254 pages | 5 B/W Illus.
All nations construct stories of national belonging, stories of the nation’s character, its accomplishments, its defining traits, its historical trajectory. These stories, or discourses of national identity, carry powerful messages about gender and race, messages that reflect, reproduce and occasionally challenge social hierarchies.
Gender, Race and National Identity examines links between gender, race and national identity in the US, UK, Australia and Japan. The book takes an innovative approach to national identity by analyzing a range of ephemeral and pop cultural texts, from Olympic opening ceremonies, to television advertisements, letters to the editor, broadsheet war coverage, travel brochures, museums and living history tourist venues. Its rich empirical detail and systematic cross-national comparisons allow for a fuller theorization of national identity.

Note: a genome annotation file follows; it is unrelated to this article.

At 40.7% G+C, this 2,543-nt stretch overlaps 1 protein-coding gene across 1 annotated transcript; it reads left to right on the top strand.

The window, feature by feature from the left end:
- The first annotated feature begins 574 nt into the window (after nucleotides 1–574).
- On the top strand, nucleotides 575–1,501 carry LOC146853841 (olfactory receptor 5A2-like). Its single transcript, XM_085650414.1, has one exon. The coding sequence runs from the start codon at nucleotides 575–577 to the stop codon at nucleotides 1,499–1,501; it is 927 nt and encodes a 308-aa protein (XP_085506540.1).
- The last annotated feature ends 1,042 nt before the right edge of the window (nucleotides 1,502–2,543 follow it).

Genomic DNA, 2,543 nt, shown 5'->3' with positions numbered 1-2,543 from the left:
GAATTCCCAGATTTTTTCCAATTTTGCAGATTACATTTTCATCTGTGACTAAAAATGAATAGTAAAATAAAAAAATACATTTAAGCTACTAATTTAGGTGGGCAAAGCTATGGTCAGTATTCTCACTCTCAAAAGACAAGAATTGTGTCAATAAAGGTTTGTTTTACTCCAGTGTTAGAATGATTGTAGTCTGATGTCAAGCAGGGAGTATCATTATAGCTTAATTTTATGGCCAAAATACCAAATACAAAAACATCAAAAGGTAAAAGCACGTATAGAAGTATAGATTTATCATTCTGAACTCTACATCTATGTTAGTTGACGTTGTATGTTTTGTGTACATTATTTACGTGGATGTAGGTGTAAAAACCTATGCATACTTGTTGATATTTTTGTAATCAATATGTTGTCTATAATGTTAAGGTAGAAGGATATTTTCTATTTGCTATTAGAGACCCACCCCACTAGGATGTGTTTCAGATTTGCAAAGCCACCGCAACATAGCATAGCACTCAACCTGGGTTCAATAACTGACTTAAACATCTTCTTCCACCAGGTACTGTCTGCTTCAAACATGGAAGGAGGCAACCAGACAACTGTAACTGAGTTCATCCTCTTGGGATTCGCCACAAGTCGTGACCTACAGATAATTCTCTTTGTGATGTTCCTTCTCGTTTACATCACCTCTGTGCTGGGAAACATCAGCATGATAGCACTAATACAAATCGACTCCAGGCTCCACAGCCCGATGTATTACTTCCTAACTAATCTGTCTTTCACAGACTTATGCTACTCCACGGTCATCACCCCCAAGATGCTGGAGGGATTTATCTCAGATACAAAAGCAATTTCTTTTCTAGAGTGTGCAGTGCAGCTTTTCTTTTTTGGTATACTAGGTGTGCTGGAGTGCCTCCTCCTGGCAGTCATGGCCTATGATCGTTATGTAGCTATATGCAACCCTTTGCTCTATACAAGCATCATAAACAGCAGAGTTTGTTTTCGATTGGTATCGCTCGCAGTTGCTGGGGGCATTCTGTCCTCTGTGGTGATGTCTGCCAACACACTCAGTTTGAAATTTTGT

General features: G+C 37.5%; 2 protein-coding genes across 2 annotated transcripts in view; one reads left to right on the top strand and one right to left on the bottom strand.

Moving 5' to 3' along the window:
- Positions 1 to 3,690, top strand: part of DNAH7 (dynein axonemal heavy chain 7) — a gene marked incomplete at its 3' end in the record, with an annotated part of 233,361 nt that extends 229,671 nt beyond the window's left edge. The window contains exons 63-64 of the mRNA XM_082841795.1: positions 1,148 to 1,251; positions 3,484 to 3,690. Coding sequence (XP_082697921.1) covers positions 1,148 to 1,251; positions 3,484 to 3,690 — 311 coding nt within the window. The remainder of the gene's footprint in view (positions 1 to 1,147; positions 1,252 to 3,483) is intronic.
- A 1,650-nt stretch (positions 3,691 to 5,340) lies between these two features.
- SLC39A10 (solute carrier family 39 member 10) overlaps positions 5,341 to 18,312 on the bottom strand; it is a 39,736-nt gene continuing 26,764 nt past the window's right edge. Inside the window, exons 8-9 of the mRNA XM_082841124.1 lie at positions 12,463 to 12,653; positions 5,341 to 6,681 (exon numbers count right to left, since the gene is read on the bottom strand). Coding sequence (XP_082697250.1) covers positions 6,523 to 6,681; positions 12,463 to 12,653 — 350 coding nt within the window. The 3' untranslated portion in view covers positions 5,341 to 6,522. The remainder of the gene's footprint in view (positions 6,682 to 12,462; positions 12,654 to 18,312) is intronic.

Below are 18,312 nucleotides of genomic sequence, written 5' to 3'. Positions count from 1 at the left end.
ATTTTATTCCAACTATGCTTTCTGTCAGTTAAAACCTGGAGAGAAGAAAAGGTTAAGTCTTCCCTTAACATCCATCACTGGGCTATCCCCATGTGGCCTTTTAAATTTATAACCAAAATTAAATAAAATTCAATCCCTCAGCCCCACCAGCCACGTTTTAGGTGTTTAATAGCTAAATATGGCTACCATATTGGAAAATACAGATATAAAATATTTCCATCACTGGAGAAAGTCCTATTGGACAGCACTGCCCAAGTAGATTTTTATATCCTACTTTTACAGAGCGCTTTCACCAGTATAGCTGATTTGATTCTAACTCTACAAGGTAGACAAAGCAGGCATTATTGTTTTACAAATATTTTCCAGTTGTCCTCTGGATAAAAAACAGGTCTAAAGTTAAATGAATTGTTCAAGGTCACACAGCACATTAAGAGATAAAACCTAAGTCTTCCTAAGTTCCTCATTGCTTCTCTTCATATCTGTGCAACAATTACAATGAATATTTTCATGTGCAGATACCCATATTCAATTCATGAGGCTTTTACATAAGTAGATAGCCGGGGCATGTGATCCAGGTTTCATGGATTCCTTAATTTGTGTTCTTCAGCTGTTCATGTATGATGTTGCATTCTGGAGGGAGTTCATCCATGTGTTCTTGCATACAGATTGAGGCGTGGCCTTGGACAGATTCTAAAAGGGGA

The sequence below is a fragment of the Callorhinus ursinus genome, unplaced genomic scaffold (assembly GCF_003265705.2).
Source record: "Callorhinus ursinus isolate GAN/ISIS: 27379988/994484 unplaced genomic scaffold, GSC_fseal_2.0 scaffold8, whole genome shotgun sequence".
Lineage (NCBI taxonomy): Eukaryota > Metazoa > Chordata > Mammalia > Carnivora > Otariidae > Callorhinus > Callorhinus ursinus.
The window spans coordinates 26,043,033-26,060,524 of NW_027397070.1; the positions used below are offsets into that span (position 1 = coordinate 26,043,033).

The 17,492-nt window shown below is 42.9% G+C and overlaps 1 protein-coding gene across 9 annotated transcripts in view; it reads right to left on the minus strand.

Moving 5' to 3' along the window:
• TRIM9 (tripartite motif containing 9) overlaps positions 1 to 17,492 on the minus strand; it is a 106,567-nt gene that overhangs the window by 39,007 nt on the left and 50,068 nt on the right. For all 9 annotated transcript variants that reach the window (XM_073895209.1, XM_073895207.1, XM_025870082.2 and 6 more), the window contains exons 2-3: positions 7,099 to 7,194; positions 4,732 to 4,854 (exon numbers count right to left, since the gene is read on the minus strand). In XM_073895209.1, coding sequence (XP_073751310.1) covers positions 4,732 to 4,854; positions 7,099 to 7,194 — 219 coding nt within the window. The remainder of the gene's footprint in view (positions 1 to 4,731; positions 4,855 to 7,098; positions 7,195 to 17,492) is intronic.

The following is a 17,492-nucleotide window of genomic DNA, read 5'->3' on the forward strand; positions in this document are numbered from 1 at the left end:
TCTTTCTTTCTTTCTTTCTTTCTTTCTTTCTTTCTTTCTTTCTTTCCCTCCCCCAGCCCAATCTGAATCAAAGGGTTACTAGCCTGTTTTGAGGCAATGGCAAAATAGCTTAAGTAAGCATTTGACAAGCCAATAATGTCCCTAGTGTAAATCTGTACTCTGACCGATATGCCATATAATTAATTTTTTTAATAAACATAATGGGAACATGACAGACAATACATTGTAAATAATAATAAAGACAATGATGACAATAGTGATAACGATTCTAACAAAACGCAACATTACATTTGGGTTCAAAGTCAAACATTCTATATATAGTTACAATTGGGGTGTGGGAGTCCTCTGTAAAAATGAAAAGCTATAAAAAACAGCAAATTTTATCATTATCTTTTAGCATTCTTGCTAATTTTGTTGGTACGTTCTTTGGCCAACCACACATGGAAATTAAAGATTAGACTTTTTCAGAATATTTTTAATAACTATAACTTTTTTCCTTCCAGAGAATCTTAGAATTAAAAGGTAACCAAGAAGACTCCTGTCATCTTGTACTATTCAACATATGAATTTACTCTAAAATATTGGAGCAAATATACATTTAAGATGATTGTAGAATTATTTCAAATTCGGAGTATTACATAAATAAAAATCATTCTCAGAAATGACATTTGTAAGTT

1. Nations of Flesh and Blood: Gender and Race in the National Imaginary Part I 2. Discourses of National Identity in Australia 3. Discourses of National Identity in Japan 4. Discourses of National Identity in Britain 5. Discourses of National Identity in the United States Part II 6. Staging the Nation: Gender, Race and Nation in Olympic Opening Ceremonies 7. Selling the Nation: Gender, Race and National Identity in Television Advertisements 8. Defining the Nation through its Other: Islamophobia in Post-9/11 Letters to the Editor 9. Defending the Nation: Gender, Race and National Identity in Press Coverage of Private Jessica Lynch 10. Touring the Nation: Gender, Race and Nation in Travel Brochures 11. Remembering the Nation: Gendered and Racialized National Identity in National Museums and Living History Venues.